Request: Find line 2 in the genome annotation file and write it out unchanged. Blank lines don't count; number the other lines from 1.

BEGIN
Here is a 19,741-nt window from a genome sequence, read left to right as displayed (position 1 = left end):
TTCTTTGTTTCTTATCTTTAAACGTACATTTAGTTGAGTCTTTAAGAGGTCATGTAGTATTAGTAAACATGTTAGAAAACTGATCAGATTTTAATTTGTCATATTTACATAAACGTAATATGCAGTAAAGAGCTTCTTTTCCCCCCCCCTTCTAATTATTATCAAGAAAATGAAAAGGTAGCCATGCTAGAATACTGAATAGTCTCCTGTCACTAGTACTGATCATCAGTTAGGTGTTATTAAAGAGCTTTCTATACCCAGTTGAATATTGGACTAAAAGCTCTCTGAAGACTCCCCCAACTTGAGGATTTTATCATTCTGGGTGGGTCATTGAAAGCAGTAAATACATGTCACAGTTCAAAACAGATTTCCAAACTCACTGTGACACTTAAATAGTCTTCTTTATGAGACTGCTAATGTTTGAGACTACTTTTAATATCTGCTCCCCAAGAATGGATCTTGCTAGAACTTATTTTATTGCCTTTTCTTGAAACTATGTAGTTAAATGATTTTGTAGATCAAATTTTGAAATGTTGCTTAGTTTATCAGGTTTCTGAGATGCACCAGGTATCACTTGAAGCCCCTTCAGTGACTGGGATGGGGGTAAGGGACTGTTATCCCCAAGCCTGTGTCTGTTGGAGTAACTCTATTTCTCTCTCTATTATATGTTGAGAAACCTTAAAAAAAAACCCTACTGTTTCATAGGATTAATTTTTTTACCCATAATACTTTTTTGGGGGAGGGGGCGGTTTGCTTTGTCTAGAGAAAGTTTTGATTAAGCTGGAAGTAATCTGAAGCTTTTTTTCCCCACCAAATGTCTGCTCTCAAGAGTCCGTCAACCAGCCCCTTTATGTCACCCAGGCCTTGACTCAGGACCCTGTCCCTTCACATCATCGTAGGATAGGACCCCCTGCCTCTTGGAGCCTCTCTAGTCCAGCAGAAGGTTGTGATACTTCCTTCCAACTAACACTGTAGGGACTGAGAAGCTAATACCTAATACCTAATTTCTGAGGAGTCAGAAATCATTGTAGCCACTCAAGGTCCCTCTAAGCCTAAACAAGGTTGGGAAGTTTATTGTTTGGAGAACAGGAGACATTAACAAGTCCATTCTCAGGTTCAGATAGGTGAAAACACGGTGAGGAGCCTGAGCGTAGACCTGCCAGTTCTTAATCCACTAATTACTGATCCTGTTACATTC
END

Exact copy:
TTCTTTGTTTCTTATCTTTAAACGTACATTTAGTTGAGTCTTTAAGAGGTCATGTAGTATTAGTAAACATGTTAGAAAACTGATCAGATTTTAATTTGTCATATTTACATAAACGTAATATGCAGTAAAGAGCTTCTTTTCCCCCCCCCTTCTAATTATTATCAAGAAAATGAAAAGGTAGCCATGCTAGAATACTGAATAGTCTCCTGTCACTAGTACTGATCATCAGTTAGGTGTTATTAAAGAGCTTTCTATACCCAGTTGAATATTGGACTAAAAGCTCTCTGAAGACTCCCCCAACTTGAGGATTTTATCATTCTGGGTGGGTCATTGAAAGCAGTAAATACATGTCACAGTTCAAAACAGATTTCCAAACTCACTGTGACACTTAAATAGTCTTCTTTATGAGACTGCTAATGTTTGAGACTACTTTTAATATCTGCTCCCCAAGAATGGATCTTGCTAGAACTTATTTTATTGCCTTTTCTTGAAACTATGTAGTTAAATGATTTTGTAGATCAAATTTTGAAATGTTGCTTAGTTTATCAGGTTTCTGAGATGCACCAGGTATCACTTGAAGCCCCTTCAGTGACTGGGATGGGGGTAAGGGACTGTTATCCCCAAGCCTGTGTCTGTTGGAGTAACTCTATTTCTCTCTCTATTATATGTTGAGAAACCTTAAAAAAAAACCCTACTGTTTCATAGGATTAATTTTTTTACCCATAATACTTTTTTGGGGGAGGGGGCGGTTTGCTTTGTCTAGAGAAAGTTTTGATTAAGCTGGAAGTAATCTGAAGCTTTTTTTCCCCACCAAATGTCTGCTCTCAAGAGTCCGTCAACCAGCCCCTTTATGTCACCCAGGCCTTGACTCAGGACCCTGTCCCTTCACATCATCGTAGGATAGGACCCCCTGCCTCTTGGAGCCTCTCTAGTCCAGCAGAAGGTTGTGATACTTCCTTCCAACTAACACTGTAGGGACTGAGAAGCTAATACCTAATACCTAATTTCTGAGGAGTCAGAAATCATTGTAGCCACTCAAGGTCCCTCTAAGCCTAAACAAGGTTGGGAAGTTTATTGTTTGGAGAACAGGAGACATTAACAAGTCCATTCTCAGGTTCAGATAGGTGAAAACACGGTGAGGAGCCTGAGCGTAGACCTGCCAGTTCTTAATCCACTAATTACTGATCCTGTTACATTC